Summary (Magill's Survey of American Literature, Revised Edition)
Woiwode calls this novel a “companion volume” to Beyond the Bedroom Wall, and it returns to the characters and setting of that work. Beginning in the middle of the twentieth century, Born Brothers is filtered through the perceptions of Charles Neumiller; through his memories, he is seeking a meaning and purpose for his life. As elsewhere, Woiwode eschews chronological narrative, and the present is submerged deeply into the past. The novel progresses through various memories of Charles. To speak of a plot or setting is unhelpful; to force Woiwode’s uniquely fashioned version of family chronicle into such misleading categories is to misconstrue Woiwode’s vision—that lives do not neatly fit into prescribed, sequential patterns. Family members appear in a seemingly random way that shows Charles’s quest for an answer to the plaintive cry of his heart: Is there life after childhood?
A gifted raconteur and orator, Charles has followed his voice into a New York career as a “voiceover” in commercials and as a “radio personality” focused on small-town life. He is thus accustomed to creating illusions and re-creating forgotten, homely images in the minds of his listeners. In fact, he is incapable of conceiving of a meaningful world outside the psychic landscape of his own family structure. Having endured assaults on his marriage and having struggled with alcohol, Charles leaves New York behind for his beloved North Dakota. A suitable anthem for Charles Neumiller’s life can be drawn from his own musings: “Imagination is, indeed, memory—that is more profound than any fantasy.” The events and...
(The entire section is 673 words.)
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Summary (Masterplots II: American Fiction Series, Revised Edition)
Based on Larry Woiwode’s own life, Born Brothers reveals the inside of Charles Neumiller’s mind as he remembers, rearranges, and finds meaning in events from his past. These memories appear as short, poetic fragments told in the first person and in present tense, with often-abrupt shifts in place and time. Letters, journals, poems, and scripts provide some information; they also serve as prompts that stimulate the thinking of a much older Charles who thinks about making ready for death.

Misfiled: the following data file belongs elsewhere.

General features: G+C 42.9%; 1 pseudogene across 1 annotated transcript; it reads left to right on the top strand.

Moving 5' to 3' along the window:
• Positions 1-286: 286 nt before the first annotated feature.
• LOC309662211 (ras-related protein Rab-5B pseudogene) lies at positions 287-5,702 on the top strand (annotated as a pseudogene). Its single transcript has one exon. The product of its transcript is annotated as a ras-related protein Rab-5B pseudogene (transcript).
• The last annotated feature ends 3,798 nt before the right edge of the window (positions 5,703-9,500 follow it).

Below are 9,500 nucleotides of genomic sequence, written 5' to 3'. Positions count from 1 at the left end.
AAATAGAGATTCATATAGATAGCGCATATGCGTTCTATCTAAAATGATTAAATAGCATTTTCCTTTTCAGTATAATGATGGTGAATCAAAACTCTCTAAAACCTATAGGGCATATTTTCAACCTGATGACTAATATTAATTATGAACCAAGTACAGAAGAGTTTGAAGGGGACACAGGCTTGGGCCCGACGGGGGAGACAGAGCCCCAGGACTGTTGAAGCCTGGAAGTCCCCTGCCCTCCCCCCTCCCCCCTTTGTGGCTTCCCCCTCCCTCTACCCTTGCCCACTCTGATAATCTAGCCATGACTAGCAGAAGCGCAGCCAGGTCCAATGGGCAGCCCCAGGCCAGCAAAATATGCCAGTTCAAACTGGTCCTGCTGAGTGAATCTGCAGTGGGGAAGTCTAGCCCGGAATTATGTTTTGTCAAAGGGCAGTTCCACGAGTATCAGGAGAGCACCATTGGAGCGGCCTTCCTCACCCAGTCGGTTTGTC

Born Brothers is divided into seven sections. The main story line, mostly in chronological order, follows Charles from his earliest childhood memories to a suicide attempt when he is in his mid-thirties. Interspersed throughout the book are memories of the time when Charles, then in his early twenties, lived in a hotel called the Chesro in New York. He describes this as a “pilgrimage” and a “retreat.” Occasionally, an older Charles, one who has survived the suicide attempt, appears. This Charles no longer drinks, is a caring husband and father, and has become a devout Christian who says that religious principles have turned his life around.
The book opens with a letter written in 1964 by Jerome, then a medical student in Chicago, to Charles, who is trying to break into acting in New York. Jerome announces that he is planning to visit Charles. An older Charles says that the sight of this letter triggers memories of that time. A brief image of his suicide attempt surfaces, and then his memories go back to his early childhood in Hyatt, North Dakota, where his father is a teacher.
Early childhood is the happiest time for Charles. Jerome is only a year older; they look like twins, are dressed like twins, and do everything together. Although they have a growing number of siblings, they pay little attention to them. Their father is a devout Catholic, and the boys attend St. Mary Margaret Elementary School and serve as altar boys. Charles’s heroes are Dr. Rex Morgan and Joe Louis. He imagines he would like to be a doctor, but he also discovers his talent for acting, an activity that his mother, whom he loves dearly, encourages.
Childhood holds some painful memories also. His mother, afraid he will turn out badly, punishes him severely and often. The older Charles, who has a four-year-old son, comments that children spend much of their time grieving. Charles also develops an early awareness of death when he almost dies from pneumonia.
The summer after Charles completes the third grade, the Neumiller family moves to Illinois, where Martin has been promised a teaching job. After they move, everything goes wrong. The teaching job falls through, the family cannot find a place to live and must stay with Martin’s parents in their partially finished house, and Alpha is pregnant again with her sixth child. Martin goes to work for his brother’s construction company, and the family moves into a converted gas station. Alpha loses the child, then succumbs to a kidney disorder and dies.
Their mother dead and their father lost in his own grief, Jerome and Charles are adrift. When a classmate taunts Charles because he has no mother, Charles challenges him to a boxing match with...
(The entire section is 1326 words.)